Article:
The stories, held in common by most, are those of love or suffering. In this case, ours is the love of a suffering land and people. Our people have been debased by our rulers and many hate their own heritage and legacy.
My experience in the loving of Dixie was instilled with me at a young age by my dear maternal great-grandfather, James Atkins, who was the first person to tell me the stories of the Old South. Sadly, after he passed, the usual course of those in suburbian public schools and brainwashed by the mass-media changed how I viewed my world – the very people I knew and loved, the very land I explored and grew in, became an object of hatred and indignation. Like all that is good and true, one is drawn to love it, even if it is perverted.
Dixie is a land and people that needed to be subjugated to the American ideal, of abandoning the Lost Cause and taking up the Eternal March of Liberalism, towards the lofty ideal of “progress” and an unknown level of degeneracy – and, openness towards sin and pride. In America, we’re the butt of jokes, the boots for the blood mad Eagle, and often sold a comical farce of our very own culture. This is business as usual for the Empire. For what? To make you a withering consumer servant of woke capitalism, cannon fodder for endless wars and accept the iconoclasm and chaos of the world which surrounds you.
Theory aside, this is the experience of every man of Dixie who grows up in the ever-expanding beast of liberalism. This beast presents its science and theories as a means of triumphing over anything outdated, old fashioned, and contrary to gratification and profit. Our boys can often fall prey to the comfort and conformity of this culture – I certainly did – and by the grace of God is one delivered.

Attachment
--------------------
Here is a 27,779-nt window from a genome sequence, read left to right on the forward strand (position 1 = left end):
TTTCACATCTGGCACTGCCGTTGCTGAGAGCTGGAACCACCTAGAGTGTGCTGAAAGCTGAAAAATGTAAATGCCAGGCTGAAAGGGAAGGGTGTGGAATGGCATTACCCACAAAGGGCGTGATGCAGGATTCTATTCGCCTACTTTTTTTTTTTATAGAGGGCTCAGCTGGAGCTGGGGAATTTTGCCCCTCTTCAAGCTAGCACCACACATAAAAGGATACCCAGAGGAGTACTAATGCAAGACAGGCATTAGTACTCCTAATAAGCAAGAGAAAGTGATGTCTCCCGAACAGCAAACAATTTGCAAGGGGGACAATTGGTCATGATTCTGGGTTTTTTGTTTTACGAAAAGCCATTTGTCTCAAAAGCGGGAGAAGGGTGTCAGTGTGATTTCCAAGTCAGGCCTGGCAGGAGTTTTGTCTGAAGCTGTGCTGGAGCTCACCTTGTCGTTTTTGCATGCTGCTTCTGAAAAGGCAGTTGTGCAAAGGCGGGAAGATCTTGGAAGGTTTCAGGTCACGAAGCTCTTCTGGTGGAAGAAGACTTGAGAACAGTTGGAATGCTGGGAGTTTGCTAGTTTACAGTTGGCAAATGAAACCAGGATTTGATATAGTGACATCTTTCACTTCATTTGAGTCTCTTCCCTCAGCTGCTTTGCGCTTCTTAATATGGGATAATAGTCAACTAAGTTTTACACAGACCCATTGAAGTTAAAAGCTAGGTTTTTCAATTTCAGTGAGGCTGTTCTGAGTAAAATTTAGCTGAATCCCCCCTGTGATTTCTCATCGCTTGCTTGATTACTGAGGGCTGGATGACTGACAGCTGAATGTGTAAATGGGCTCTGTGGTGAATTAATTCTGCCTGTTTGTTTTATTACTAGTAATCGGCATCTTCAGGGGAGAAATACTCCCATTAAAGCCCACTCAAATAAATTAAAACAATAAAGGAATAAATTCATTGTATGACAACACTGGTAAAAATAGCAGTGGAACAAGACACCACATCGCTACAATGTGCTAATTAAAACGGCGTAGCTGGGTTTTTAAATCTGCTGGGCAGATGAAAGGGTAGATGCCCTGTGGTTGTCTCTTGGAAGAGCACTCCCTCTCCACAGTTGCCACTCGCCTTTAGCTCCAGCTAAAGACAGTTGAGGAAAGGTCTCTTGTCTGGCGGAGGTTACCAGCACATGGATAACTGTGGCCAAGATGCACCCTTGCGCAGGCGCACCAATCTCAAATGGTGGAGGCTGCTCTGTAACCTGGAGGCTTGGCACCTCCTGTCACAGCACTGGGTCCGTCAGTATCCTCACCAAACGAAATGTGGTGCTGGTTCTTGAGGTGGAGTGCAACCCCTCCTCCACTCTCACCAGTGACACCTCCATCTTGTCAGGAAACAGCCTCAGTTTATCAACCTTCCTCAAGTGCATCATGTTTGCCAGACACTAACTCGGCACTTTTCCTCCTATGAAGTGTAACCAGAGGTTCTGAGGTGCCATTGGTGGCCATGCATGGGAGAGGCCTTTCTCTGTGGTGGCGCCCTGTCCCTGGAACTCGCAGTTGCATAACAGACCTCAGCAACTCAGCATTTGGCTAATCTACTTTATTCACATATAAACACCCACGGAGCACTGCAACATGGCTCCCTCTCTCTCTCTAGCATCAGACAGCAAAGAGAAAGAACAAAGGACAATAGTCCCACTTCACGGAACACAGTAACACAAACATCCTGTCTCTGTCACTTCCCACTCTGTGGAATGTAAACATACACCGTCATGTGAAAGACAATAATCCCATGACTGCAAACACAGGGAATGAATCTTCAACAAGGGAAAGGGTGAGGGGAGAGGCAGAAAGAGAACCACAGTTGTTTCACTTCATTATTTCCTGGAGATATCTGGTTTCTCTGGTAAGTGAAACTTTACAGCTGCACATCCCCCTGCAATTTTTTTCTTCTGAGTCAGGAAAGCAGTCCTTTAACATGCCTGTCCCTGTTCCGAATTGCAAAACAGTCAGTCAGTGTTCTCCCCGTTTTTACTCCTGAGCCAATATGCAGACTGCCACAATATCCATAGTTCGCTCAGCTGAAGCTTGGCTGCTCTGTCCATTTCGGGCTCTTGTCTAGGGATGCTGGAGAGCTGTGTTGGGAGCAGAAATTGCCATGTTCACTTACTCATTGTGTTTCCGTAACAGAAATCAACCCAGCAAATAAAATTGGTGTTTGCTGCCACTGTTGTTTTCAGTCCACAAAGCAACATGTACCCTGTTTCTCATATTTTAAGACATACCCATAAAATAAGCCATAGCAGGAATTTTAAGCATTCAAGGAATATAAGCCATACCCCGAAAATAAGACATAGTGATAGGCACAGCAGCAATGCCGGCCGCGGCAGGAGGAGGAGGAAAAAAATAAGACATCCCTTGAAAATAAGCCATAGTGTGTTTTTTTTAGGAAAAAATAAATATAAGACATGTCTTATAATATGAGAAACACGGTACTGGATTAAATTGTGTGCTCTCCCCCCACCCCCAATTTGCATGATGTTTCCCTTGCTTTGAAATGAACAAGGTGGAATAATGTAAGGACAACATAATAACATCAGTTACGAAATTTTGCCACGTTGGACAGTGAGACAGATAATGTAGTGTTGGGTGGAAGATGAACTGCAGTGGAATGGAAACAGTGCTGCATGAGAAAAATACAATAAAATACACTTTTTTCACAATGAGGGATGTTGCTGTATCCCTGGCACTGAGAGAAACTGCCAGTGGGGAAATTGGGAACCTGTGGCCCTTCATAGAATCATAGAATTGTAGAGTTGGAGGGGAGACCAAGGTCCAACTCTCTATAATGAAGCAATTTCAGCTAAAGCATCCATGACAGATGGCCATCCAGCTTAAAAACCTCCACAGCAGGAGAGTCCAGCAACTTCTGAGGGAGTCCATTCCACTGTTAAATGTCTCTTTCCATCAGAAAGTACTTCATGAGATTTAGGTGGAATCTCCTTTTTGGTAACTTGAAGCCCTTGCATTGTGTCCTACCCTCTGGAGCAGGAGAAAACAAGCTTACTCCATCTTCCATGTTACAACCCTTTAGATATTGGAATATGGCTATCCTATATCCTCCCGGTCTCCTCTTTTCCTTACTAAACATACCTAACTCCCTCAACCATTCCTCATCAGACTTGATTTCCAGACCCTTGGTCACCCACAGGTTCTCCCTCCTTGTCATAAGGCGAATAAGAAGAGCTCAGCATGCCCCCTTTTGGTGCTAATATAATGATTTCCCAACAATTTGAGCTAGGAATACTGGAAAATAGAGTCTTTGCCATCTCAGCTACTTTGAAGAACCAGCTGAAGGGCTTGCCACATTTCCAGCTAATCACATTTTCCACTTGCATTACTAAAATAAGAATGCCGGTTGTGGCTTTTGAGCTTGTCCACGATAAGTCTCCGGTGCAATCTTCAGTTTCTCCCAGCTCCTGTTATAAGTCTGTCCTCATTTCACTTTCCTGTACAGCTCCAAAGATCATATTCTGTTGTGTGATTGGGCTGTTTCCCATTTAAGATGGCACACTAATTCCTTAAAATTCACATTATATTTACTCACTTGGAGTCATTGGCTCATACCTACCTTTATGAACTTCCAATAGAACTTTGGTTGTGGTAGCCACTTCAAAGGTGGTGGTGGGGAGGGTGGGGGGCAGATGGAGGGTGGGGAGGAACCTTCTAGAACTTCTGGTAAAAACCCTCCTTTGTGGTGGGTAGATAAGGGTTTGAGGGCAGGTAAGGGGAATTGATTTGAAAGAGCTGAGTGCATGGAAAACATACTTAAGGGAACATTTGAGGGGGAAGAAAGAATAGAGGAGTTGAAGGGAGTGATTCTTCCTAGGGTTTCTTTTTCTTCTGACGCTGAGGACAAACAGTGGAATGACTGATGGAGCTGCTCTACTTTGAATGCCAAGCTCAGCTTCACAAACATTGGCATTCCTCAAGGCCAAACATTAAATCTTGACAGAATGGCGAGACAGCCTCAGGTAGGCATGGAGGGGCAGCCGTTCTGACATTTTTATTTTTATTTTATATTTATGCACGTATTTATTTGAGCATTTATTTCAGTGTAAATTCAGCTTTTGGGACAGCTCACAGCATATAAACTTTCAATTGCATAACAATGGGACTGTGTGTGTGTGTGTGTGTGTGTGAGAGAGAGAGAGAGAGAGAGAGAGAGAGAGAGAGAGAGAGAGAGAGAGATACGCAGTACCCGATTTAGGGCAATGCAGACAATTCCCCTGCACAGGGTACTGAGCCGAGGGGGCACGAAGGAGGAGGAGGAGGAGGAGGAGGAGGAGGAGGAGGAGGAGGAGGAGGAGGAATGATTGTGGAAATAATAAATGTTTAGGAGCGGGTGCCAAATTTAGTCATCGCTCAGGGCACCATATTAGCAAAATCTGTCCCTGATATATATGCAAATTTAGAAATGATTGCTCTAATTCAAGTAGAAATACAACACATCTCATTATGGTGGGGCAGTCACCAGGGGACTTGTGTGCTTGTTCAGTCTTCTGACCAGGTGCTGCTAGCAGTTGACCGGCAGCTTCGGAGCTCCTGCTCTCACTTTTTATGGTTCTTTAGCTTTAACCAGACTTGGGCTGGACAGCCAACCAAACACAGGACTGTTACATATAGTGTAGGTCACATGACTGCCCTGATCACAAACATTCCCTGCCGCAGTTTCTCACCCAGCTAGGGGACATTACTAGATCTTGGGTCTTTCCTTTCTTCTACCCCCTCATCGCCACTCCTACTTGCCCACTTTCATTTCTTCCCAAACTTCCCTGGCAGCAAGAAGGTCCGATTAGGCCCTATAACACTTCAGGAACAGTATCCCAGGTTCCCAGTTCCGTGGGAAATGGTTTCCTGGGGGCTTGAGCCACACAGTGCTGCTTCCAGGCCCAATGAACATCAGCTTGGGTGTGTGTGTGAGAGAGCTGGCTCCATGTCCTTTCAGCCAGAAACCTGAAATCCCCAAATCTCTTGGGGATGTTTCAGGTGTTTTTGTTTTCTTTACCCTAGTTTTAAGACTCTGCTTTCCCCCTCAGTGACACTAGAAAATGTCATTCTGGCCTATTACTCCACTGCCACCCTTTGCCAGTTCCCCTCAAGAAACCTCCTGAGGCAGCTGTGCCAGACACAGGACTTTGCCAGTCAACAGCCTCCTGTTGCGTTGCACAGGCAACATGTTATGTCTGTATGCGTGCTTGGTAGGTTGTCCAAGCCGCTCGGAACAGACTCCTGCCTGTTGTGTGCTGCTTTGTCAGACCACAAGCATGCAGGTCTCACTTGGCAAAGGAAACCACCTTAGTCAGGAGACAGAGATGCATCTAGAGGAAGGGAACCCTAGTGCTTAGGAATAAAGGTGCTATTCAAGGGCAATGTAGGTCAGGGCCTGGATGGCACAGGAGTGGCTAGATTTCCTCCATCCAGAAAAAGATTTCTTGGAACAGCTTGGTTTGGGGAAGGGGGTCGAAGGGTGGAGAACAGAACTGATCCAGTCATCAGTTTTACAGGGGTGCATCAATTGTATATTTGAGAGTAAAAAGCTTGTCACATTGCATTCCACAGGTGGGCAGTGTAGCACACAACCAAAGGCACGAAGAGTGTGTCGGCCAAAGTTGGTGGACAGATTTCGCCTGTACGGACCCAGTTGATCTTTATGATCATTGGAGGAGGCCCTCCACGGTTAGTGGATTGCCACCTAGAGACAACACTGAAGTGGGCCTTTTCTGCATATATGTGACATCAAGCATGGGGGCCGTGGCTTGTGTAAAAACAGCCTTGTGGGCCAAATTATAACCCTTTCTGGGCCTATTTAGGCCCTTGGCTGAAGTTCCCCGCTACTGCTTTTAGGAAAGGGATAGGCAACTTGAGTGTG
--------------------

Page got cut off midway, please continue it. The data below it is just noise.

This theory of politics is one that leads one to lose himself in the old battles of the old country, the politicking of figures in a time we find ideal – from the medieval Merry England to the continental chaos of the 20th century. This can be tied up in religion or lack thereof, but mainly comes from reading too much for the head and not for the bettering of the heart.
The heart is always willing, but the heart can only be moved when pride is abandoned. This pride keeps our people tied up in the struggles of an America that no longer exists and the false causes of the Empire. The man who is interested in his people is mocked as backwards and a racialist hick, so the battles of the Empire in the triumph of liberalism are usually easier to swallow by those who are at least searching for the vestige of bravery.
By the grace of God, that which is eternal shines through the darkness – and those seeking their home usually find it where they have always been and always loved. For myself and many I know, their home was where they always loved and in what they always believed – it simply had to be explained to them. Those at Rebel Yell and Identity Dixie have done good work in promoting the love of Dixie in a way that’s simply in our blood and natural. And, in a way which is a humble bettering of the man, instead of the inflation of pride through tomes of theory and the stroking of ego. And for that, I thank them and thank God.
To win the war we fight, which is cultural, we must be humble, be brave, and heroically shine with the eternal Light of Christ in the showing of truth, goodness and beauty of our land and culture. We struggle against those who abandon everything around them for their selfish desires and make union with those equally selfish. Simply put – love what you have always loved. Put on Christ, remember where you first saw the rolling hills and flowing rivers that your fathers tamed and put down roots. All that aside – it’s where you’re from, and where you’ve belonged all along.
-By John Williamson Blue
Oh, I'm a good old Rebel, now that's just what I am; For this "Fair Land of Freedom" I do not give a damn! I'm glad I fit against it, I only wish we'd won, And I don't want no pardon for anything I done.